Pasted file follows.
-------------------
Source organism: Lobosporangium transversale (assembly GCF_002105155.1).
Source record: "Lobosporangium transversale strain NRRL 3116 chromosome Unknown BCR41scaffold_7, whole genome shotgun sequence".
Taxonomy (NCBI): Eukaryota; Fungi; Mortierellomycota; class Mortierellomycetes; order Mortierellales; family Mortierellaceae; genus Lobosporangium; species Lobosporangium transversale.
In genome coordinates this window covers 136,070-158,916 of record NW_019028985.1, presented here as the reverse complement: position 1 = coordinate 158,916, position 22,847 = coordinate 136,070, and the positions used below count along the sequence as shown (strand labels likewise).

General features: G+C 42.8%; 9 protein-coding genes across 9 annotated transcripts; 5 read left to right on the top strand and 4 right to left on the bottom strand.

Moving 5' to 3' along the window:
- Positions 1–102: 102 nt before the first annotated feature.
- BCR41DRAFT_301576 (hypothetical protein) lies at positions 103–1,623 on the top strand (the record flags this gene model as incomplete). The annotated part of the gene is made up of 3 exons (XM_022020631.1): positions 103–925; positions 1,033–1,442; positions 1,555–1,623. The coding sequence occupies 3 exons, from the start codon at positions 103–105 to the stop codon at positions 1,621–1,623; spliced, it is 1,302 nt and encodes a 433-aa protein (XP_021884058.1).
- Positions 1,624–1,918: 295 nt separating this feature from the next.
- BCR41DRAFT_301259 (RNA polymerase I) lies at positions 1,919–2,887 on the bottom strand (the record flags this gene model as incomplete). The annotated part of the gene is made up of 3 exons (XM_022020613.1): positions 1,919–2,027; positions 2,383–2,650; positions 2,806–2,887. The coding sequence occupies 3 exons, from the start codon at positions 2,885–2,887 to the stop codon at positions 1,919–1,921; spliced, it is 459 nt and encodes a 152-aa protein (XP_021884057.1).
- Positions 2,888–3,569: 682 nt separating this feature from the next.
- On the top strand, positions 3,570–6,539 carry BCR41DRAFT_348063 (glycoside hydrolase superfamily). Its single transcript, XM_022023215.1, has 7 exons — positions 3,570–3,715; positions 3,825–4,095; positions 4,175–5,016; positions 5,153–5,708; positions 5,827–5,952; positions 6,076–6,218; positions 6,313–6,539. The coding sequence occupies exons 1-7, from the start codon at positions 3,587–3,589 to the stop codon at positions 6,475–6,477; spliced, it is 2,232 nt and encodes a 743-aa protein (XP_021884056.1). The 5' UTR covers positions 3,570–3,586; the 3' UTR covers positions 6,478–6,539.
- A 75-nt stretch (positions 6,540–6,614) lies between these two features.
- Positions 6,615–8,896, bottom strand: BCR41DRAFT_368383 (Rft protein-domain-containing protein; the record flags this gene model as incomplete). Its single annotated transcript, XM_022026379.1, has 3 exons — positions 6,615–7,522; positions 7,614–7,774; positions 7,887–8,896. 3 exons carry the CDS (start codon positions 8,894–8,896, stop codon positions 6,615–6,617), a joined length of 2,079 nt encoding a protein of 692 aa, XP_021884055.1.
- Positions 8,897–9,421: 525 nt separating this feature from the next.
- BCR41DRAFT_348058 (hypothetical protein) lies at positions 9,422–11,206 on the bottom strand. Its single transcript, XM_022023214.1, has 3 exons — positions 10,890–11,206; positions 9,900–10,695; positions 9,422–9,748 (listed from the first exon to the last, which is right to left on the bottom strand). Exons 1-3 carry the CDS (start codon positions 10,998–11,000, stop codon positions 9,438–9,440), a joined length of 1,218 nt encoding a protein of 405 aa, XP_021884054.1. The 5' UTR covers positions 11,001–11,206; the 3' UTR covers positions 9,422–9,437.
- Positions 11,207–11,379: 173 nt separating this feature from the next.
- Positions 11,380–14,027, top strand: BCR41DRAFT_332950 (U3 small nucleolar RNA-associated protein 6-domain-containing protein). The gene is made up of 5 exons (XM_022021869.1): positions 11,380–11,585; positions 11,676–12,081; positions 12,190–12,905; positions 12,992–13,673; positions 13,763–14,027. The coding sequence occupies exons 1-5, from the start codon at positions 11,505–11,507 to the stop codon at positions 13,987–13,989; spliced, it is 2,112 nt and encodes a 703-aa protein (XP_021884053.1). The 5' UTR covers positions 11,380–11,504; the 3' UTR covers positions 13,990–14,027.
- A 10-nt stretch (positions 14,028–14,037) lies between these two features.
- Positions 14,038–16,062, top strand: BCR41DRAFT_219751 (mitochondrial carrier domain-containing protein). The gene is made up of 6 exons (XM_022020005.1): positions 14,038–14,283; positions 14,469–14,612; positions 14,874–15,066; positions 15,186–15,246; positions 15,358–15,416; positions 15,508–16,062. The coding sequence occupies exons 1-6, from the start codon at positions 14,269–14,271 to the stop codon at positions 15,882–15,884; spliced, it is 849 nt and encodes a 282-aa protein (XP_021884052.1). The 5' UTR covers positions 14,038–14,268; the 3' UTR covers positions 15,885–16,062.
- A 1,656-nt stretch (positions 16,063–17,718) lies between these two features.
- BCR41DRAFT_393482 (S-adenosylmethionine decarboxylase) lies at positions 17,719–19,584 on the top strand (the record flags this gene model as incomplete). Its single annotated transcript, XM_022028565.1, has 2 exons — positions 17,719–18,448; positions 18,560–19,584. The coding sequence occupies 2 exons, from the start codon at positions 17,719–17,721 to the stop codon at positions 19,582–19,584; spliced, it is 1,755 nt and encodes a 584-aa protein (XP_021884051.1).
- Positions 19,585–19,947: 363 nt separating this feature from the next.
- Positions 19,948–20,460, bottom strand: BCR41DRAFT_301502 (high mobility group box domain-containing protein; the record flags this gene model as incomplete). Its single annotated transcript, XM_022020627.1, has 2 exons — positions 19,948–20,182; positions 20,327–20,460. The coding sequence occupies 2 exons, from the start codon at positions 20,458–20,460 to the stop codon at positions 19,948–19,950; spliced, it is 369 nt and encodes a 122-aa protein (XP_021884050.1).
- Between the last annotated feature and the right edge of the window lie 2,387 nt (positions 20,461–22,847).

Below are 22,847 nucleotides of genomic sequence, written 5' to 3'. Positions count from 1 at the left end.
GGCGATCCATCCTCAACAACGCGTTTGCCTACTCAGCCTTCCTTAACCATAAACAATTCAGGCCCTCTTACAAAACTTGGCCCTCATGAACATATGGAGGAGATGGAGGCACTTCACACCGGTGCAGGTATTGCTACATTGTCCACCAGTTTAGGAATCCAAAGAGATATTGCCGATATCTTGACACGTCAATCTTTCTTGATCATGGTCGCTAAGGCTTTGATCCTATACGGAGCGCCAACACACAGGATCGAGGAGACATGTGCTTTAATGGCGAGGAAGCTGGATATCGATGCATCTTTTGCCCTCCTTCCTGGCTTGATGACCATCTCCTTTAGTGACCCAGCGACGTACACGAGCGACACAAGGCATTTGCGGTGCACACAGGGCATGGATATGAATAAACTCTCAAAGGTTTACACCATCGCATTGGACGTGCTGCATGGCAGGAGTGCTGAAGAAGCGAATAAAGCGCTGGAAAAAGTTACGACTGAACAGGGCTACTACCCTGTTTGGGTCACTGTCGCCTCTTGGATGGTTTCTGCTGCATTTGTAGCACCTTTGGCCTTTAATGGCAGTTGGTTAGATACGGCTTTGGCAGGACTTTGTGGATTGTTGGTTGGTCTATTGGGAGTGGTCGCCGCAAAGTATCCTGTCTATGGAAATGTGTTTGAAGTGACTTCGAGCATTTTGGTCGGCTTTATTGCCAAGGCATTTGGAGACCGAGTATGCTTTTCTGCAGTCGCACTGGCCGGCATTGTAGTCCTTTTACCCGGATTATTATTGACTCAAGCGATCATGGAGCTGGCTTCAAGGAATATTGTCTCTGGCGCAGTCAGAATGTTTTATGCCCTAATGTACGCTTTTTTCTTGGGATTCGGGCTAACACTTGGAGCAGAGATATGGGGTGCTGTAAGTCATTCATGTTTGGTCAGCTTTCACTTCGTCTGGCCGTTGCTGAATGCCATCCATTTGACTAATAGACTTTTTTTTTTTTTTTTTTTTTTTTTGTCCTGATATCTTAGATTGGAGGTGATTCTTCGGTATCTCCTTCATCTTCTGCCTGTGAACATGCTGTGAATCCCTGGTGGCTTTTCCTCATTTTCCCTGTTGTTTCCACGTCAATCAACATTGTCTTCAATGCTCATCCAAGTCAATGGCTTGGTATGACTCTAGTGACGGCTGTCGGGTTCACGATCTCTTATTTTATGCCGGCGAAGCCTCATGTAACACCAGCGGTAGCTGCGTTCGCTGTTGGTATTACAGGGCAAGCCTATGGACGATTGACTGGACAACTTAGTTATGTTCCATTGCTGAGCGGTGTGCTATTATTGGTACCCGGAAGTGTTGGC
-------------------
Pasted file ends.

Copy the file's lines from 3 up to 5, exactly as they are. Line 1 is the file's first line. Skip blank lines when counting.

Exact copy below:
Taxonomy (NCBI): Eukaryota; Fungi; Mortierellomycota; class Mortierellomycetes; order Mortierellales; family Mortierellaceae; genus Lobosporangium; species Lobosporangium transversale.
In genome coordinates this window covers 136,070-158,916 of record NW_019028985.1, presented here as the reverse complement: position 1 = coordinate 158,916, position 22,847 = coordinate 136,070, and the positions used below count along the sequence as shown (strand labels likewise).

General features: G+C 42.8%; 9 protein-coding genes across 9 annotated transcripts; 5 read left to right on the top strand and 4 right to left on the bottom strand.